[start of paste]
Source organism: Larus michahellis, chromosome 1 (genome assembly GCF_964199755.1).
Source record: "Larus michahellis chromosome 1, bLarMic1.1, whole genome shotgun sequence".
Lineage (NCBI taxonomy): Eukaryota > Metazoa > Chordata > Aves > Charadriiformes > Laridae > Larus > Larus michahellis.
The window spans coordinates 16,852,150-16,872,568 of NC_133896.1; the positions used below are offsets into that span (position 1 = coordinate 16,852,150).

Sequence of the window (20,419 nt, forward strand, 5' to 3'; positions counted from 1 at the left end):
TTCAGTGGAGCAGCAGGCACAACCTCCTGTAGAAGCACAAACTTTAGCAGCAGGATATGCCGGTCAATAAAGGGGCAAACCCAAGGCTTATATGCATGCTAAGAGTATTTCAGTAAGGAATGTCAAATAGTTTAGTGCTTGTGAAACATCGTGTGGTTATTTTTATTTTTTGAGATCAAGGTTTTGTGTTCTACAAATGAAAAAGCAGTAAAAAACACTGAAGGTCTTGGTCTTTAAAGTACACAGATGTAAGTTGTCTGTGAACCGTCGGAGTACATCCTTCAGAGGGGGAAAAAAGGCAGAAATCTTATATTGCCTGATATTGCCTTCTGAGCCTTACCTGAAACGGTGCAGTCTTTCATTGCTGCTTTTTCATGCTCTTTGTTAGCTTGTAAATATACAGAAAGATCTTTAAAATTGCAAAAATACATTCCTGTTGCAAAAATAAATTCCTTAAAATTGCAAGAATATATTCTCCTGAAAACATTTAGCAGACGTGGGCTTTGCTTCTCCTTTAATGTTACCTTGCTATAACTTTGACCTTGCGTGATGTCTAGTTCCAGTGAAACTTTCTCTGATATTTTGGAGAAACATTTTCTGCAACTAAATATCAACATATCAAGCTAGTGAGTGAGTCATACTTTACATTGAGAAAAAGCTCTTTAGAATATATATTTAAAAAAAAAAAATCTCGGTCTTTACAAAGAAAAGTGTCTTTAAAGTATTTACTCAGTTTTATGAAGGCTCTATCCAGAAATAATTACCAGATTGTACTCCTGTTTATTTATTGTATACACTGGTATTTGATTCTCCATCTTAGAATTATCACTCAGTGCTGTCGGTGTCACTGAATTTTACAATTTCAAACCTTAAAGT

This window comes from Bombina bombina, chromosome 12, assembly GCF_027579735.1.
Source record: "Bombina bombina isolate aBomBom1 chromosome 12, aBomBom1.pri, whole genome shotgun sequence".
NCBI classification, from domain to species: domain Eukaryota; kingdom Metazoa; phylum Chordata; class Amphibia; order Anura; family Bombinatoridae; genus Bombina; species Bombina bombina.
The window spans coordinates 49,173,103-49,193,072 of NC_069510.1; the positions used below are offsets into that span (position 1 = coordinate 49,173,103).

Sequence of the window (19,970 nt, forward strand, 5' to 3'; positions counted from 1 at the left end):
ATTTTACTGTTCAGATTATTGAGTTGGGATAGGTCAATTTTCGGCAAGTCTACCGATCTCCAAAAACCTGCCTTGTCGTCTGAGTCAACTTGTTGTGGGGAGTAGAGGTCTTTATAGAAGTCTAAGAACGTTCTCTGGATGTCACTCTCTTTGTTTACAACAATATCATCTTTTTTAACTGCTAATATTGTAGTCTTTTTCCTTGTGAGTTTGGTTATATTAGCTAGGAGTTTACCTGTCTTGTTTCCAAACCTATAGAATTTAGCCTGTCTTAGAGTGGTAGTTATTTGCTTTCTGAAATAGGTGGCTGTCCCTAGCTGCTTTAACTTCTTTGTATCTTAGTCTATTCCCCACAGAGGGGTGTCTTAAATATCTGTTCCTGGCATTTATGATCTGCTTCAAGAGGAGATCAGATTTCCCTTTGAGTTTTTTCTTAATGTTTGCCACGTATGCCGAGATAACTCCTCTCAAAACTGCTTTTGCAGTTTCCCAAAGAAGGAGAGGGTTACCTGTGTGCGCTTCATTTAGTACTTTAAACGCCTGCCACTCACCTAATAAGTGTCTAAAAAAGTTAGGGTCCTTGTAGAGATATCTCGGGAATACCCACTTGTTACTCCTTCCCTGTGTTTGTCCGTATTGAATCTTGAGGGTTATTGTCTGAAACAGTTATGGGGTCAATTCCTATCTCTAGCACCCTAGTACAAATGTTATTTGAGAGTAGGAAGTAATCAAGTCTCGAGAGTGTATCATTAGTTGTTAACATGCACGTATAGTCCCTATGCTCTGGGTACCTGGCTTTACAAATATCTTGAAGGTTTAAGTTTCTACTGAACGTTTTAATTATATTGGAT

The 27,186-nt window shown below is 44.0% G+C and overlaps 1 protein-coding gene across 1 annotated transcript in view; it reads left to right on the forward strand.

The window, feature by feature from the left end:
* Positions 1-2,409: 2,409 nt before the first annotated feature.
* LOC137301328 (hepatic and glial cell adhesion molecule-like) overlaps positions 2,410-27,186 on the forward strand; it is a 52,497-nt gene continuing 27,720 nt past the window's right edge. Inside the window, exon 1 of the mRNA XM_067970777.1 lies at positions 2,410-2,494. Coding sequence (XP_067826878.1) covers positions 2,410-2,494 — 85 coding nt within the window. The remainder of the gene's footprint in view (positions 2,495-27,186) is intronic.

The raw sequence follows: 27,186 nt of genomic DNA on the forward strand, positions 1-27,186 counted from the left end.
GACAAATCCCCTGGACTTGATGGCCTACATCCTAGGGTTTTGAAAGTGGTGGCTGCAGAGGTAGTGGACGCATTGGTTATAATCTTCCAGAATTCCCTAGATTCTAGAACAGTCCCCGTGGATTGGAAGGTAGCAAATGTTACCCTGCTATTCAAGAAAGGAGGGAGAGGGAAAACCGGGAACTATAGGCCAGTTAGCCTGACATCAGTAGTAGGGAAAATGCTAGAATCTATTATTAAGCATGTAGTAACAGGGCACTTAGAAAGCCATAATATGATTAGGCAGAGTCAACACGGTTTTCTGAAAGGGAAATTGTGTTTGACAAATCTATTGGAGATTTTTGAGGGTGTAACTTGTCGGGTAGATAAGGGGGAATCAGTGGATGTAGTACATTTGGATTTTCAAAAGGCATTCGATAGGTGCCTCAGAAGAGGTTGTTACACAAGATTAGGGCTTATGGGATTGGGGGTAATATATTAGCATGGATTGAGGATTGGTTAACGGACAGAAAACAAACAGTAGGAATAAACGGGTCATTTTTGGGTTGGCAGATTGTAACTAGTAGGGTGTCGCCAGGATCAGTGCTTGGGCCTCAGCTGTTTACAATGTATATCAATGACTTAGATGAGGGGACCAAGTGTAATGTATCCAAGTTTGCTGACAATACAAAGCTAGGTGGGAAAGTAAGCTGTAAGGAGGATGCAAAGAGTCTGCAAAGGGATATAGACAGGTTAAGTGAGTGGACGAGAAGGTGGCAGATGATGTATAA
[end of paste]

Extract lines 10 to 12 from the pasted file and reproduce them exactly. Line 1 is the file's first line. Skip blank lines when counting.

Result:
The window spans coordinates 49,173,103-49,193,072 of NC_069510.1; the positions used below are offsets into that span (position 1 = coordinate 49,173,103).

Sequence of the window (19,970 nt, forward strand, 5' to 3'; positions counted from 1 at the left end):
ATTTTACTGTTCAGATTATTGAGTTGGGATAGGTCAATTTTCGGCAAGTCTACCGATCTCCAAAAACCTGCCTTGTCGTCTGAGTCAACTTGTTGTGGGGAGTAGAGGTCTTTATAGAAGTCTAAGAACGTTCTCTGGATGTCACTCTCTTTGTTTACAACAATATCATCTTTTTTAACTGCTAATATTGTAGTCTTTTTCCTTGTGAGTTTGGTTATATTAGCTAGGAGTTTACCTGTCTTGTTTCCAAACCTATAGAATTTAGCCTGTCTTAGAGTGGTAGTTATTTGCTTTCTGAAATAGGTGGCTGTCCCTAGCTGCTTTAACTTCTTTGTATCTTAGTCTATTCCCCACAGAGGGGTGTCTTAAATATCTGTTCCTGGCATTTATGATCTGCTTCAAGAGGAGATCAGATTTCCCTTTGAGTTTTTTCTTAATGTTTGCCACGTATGCCGAGATAACTCCTCTCAAAACTGCTTTTGCAGTTTCCCAAAGAAGGAGAGGGTTACCTGTGTGCGCTTCATTTAGTACTTTAAACGCCTGCCACTCACCTAATAAGTGTCTAAAAAAGTTAGGGTCCTTGTAGAGATATCTCGGGAATACCCACTTGTTACTCCTTCCCTGTGTTTGTCCGTATTGAATCTTGAGGGTTATTGTCTGAAACAGTTATGGGGTCAATTCCTATCTCTAGCACCCTAGTACAAATGTTATTTGAGAGTAGGAAGTAATCAAGTCTCGAGAGTGTATCATTAGTTGTTAACATGCACGTATAGTCCCTATGCTCTGGGTACCTGGCTTTACAAATATCTTGAAGGTTTAAGTTTCTACTGAACGTTTTAATTATATTGGAT